First, I have to say that swap/pagefile isn't RAM or virtual RAM. It's a BIG misconception that lots of people have. Pagefile is simply a place to store "unused" memory pages. If a program touch a page that's not available in memory then the memory controller will throw an exception that the OS will catch and load that page from any kind of memory like hard disk, SSD, network or zram, zcache... or simply kill the process away. That no way means pagefile is RAM
Now back to the main question
Indeed SSDs are always slower than RAM in the same era, but...
The reason isn't speed!!!
Even if SSD is faster than RAM we still can't use it as RAM, because the SSDs you can buy nowadays doesn't have the capability to address individual bytes like RAM. They're block devices which means you can only work on blocks. Under the hood they're comprised of NAND flash modules which can only read/write single pages. You can't edit a single byte without reading and rewriting the whole page. Each page is far bigger than the CPU's cache line
That means unlike what psusi said in the second paragraph, an NVMe or M.2 SSD can't work as RAM even if you can map it to the CPU's address space!!!
There are some kinds of non-volatile memory that's byte-addressable though, for example NOR flash. That's why small microcontrollers for embedded devices occasionally use NOR flash as an execute in place (XIP) medium to avoid the need for separate RAM and EEPROM/flash chips. But that doesn't work for large computers because of the speed and cost, just like how some small MCUs use SRAM directly as RAM instead of DRAM like normal CPUs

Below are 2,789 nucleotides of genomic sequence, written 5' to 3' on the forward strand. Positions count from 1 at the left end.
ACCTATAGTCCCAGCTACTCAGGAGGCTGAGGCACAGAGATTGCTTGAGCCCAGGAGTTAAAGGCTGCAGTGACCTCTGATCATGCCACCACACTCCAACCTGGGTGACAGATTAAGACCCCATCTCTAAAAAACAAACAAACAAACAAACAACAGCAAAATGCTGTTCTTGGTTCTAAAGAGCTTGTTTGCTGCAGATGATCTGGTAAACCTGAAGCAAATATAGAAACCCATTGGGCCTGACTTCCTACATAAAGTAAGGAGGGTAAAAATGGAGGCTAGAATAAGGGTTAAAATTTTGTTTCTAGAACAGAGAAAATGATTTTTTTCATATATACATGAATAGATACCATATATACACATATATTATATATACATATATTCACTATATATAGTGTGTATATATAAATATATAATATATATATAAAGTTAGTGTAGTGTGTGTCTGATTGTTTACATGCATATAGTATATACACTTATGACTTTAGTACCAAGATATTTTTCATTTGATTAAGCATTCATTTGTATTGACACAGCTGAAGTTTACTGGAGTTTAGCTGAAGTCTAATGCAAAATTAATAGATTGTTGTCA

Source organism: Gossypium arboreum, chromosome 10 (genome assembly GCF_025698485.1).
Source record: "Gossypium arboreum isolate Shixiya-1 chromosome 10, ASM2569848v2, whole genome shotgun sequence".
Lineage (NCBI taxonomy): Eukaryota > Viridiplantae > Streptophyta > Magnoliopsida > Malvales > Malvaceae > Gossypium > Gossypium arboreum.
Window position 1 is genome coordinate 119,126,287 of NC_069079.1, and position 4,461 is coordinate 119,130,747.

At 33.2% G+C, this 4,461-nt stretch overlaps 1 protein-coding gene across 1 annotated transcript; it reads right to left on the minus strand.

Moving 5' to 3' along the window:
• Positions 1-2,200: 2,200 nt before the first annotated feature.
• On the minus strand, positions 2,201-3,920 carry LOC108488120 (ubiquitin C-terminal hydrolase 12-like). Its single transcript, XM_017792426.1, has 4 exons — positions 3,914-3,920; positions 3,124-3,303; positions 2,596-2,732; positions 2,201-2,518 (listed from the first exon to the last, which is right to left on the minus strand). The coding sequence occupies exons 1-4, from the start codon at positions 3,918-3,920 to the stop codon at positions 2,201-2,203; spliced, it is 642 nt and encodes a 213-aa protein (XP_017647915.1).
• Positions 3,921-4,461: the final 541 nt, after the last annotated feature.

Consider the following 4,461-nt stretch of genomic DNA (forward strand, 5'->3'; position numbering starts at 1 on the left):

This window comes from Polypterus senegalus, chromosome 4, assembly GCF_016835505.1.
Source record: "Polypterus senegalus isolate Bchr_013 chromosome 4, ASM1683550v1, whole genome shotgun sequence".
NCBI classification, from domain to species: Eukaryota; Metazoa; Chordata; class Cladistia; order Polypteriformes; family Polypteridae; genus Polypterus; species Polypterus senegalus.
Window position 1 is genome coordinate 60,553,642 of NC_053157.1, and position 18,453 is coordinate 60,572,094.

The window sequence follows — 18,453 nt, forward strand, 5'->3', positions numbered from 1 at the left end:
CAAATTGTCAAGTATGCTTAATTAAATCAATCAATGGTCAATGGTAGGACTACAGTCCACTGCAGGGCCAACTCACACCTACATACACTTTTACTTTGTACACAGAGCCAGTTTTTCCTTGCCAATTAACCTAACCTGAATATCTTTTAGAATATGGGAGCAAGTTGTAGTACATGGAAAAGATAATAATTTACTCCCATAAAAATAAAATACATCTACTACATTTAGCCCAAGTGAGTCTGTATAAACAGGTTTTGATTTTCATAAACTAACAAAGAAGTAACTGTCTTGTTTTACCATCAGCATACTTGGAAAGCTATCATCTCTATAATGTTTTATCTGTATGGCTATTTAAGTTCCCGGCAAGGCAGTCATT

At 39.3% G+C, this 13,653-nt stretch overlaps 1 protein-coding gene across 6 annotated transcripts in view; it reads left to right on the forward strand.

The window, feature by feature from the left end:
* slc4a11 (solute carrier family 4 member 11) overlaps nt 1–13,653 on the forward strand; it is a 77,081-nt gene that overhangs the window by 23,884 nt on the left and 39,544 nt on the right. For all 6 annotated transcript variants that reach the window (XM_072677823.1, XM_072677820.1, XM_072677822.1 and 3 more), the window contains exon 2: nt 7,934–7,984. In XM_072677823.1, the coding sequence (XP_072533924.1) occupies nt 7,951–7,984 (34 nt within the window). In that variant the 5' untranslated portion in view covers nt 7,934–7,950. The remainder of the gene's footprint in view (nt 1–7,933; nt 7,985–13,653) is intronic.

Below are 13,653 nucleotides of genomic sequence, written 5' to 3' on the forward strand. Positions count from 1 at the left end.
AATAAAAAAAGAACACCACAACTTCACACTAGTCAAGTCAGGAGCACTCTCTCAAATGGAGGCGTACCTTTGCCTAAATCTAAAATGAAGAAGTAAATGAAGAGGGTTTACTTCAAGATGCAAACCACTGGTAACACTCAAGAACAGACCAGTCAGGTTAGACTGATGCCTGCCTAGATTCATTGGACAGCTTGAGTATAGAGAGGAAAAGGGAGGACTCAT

Additionally, to be able to work as RAM you not only need the ability to read/write single bytes but also the support from the memory controller/MMU. Mapping the address space doesn't work if the memory controller doesn't know how to interact with the device. Currently memory controllers all deal with RAM modules directly, so you need to use the same RAM interface for anything intended to be used as RAM regardless of the memory type
That's what Intel® Optane™ A.K.A 3D XPoint is currently doing. It's currently the closest to "using SSD as RAM" because it's the only thing that's fast enough and also byte-addressable. Note that only the Intel® Optane™ Persistent Memory comes in the DDR4 form factor and can be used as RAM. You still need some special hardware and OS support though, otherwise they still assume data in RAM are always volatile
The other form factors, Intel® Optane™ SSD, can't be used as RAM due to the reasons I said
Intel® Optane™ memory comes in the M.2 form factor and will not be used in the DIMM/ DRAM memory slots. As such, it will not replace the current RAM that you have in place.
Can Intel® Optane™ Memory be used as RAM?
The price isn't cheap though, as expected: Intel Optane DIMM Pricing: $695 for 128GB, $2595 for 256GB, $7816 for 512GB (April 07, 2019)